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Caithness News Bulletins June 2006

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Internationally Important Flow Country - Scotland's Latest National Nature Reserve
A large area of internationally important peatland in Caithness and Sutherland is set to become Scotland's latest National Nature Reserve.

The main Board of Scottish Natural Heritage has agreed that land at Forsinard and Dorrerry, owned and managed for wildlife and people by RSPB, be declared as The Flows National Nature Reserve (NNR).

As part of the agreement RSPB will be the approved body responsible for managing the new NNR. RSPB have a comprehensive management plan in place, approved by SNH, which will be reviewed at five-year intervals.

The reserve represents a significant part of the peatlands of Caithness and Sutherland, which is believed to form the single largest expanse of blanket bog in the world. The land is internationally recognised for its habitat quality and breeding bird populations.

At the reserve - around 30 miles north of Helmsdale and extending across the peatlands into west Caithness - internationally important features include blanket bog and wet heath, otter and 12 species of waders, waterfowl and birds of prey.

The area extends to 11,399 hectares and primarily comprises land within the former Forsinard and Dorrery Estates.

The new reserve will be used as an example to positively influence the management of peatlands elsewhere and to raise awareness of the peatlands among local communities, schools and visitors in an environmentally sensitive and sustainable fashion.

In addition to office, volunteer and workshop accommodation, the facilities at Forsinard include a Visitor Centre, car parking and toilets, along with interpretation displays and CCTV links and a 1.6 km flagstone trail allowing access to a pool system.

More than 6000 people a year visit the site and inject almost 200,000 into the local economy.

Lesley Cranna, the SNH area manager for North Highland, welcomed the creation of the new reserve with its abundance of flora and fauna as a great place for people to visit.

She said: "National Nature Reserves are outstanding places in Scotland managed for the conservation of nature and the enjoyment of people. I am delighted that the Flows will become a National Nature Reserve.

"This is further recognition of the international importance of the Caithness and Sutherland peatlands. I hope it will encourage people to come to the area, marvel at this amazing natural habitat and enjoy the wildlife it supports.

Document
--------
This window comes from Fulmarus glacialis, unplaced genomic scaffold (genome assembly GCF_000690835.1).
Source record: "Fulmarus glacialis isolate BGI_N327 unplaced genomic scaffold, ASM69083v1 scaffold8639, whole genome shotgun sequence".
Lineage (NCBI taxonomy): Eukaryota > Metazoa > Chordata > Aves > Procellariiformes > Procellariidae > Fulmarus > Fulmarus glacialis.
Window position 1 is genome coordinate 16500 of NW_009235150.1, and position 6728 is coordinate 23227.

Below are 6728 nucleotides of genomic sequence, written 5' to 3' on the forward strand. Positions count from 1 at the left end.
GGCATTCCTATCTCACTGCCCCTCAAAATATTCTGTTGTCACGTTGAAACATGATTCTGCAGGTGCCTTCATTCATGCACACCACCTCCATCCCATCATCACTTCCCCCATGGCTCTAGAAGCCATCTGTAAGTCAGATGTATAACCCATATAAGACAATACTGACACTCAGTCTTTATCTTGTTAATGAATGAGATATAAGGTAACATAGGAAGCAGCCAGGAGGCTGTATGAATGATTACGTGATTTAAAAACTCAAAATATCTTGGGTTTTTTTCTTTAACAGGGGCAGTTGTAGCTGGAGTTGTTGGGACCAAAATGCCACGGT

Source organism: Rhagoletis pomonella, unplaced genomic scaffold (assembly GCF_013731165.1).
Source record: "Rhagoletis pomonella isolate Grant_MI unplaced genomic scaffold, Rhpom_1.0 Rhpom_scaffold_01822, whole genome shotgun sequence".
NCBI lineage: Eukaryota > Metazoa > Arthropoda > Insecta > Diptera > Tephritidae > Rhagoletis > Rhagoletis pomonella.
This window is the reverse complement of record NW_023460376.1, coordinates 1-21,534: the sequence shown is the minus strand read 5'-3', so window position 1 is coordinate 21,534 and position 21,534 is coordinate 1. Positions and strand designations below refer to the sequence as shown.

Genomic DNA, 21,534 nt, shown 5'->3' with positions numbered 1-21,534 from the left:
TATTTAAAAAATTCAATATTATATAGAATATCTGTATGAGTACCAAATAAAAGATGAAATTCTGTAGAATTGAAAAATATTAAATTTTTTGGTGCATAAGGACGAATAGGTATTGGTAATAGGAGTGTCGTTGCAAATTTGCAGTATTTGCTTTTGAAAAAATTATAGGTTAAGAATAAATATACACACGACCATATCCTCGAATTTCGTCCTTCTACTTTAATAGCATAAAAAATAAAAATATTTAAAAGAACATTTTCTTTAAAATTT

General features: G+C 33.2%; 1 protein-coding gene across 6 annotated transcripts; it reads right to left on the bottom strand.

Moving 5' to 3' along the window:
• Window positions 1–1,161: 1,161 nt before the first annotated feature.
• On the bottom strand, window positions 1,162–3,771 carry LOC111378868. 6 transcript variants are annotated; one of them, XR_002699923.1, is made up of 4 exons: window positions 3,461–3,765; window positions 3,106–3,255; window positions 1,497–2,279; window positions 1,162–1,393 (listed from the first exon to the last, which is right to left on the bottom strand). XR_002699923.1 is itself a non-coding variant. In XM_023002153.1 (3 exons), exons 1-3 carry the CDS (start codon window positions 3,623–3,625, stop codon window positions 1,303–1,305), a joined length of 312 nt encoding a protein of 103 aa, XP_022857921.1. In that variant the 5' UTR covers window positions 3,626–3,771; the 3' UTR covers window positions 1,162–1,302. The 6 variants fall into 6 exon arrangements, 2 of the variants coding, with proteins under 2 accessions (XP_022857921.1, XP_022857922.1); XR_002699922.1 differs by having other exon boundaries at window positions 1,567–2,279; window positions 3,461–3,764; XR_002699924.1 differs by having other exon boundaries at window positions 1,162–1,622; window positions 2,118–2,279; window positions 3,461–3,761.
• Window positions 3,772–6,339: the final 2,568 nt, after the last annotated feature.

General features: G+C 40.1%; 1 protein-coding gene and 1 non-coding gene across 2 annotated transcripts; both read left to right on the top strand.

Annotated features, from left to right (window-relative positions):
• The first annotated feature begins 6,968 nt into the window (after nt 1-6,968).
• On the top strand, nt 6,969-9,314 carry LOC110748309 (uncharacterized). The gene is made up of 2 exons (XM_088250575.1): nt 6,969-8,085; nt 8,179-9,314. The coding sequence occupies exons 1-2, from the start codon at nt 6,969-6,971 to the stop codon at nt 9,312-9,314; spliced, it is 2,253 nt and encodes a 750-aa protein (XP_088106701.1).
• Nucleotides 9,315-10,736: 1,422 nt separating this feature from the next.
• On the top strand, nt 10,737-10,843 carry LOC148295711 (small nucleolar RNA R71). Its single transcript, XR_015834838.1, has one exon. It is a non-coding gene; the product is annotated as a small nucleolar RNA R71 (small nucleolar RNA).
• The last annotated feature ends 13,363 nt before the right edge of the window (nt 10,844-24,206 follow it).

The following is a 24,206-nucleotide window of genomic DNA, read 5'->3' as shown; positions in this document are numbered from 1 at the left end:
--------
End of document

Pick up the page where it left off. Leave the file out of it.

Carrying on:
"As well as being wonderful places to visit, NNRs make an important contribution to the area's economy. RSPB have an excellent visitor centre at Forsinard with an easy walk which gives the visitor a wonderful experience of the peatlands.

"Peatlands are probably the only habitat where people can walk on 8000 years of undisturbed history and I would encourage everyone to try it."

The area is managed under The Peatlands of Caithness and Sutherland Management Strategy for 2005-2015 which aims to secure a sustainable future for the peatlands by promoting the natural heritage with the needs of the local community and economy.

And another partnership programme, the EU LIFE Peatlands Project, has played a significant part in restoring active blanket bog of European importance in Caithness and Sutherland. It is a partnership of SNH, RSPB, Forestry Commission Scotland and Plantlife International with The Highland Council on the steering group.

Welcoming the creation of the new NNR, George Campbell, North Regional Director for RSPB Scotland, said: "The Flows are a truly inspiring place with views sweeping over the peatlands which are interspersed with lochs and the patterned dubh lochans where birds like greenshank, golden plover and dunlin breed.

"Already more than 6000 RSPB members and others interested in this special place visit the Flows each year, and we are hoping that with SNH`s help we can do more to promote and manage the reserve for wildlife and people to enjoy.

"Since we acquired part of the area in 1994 we have removed inappropriate forestry plantations and dammed hill drains to restore the blanket bog. This has created employment locally and we look forward to working in partnership with SNH and the community to continue this important work."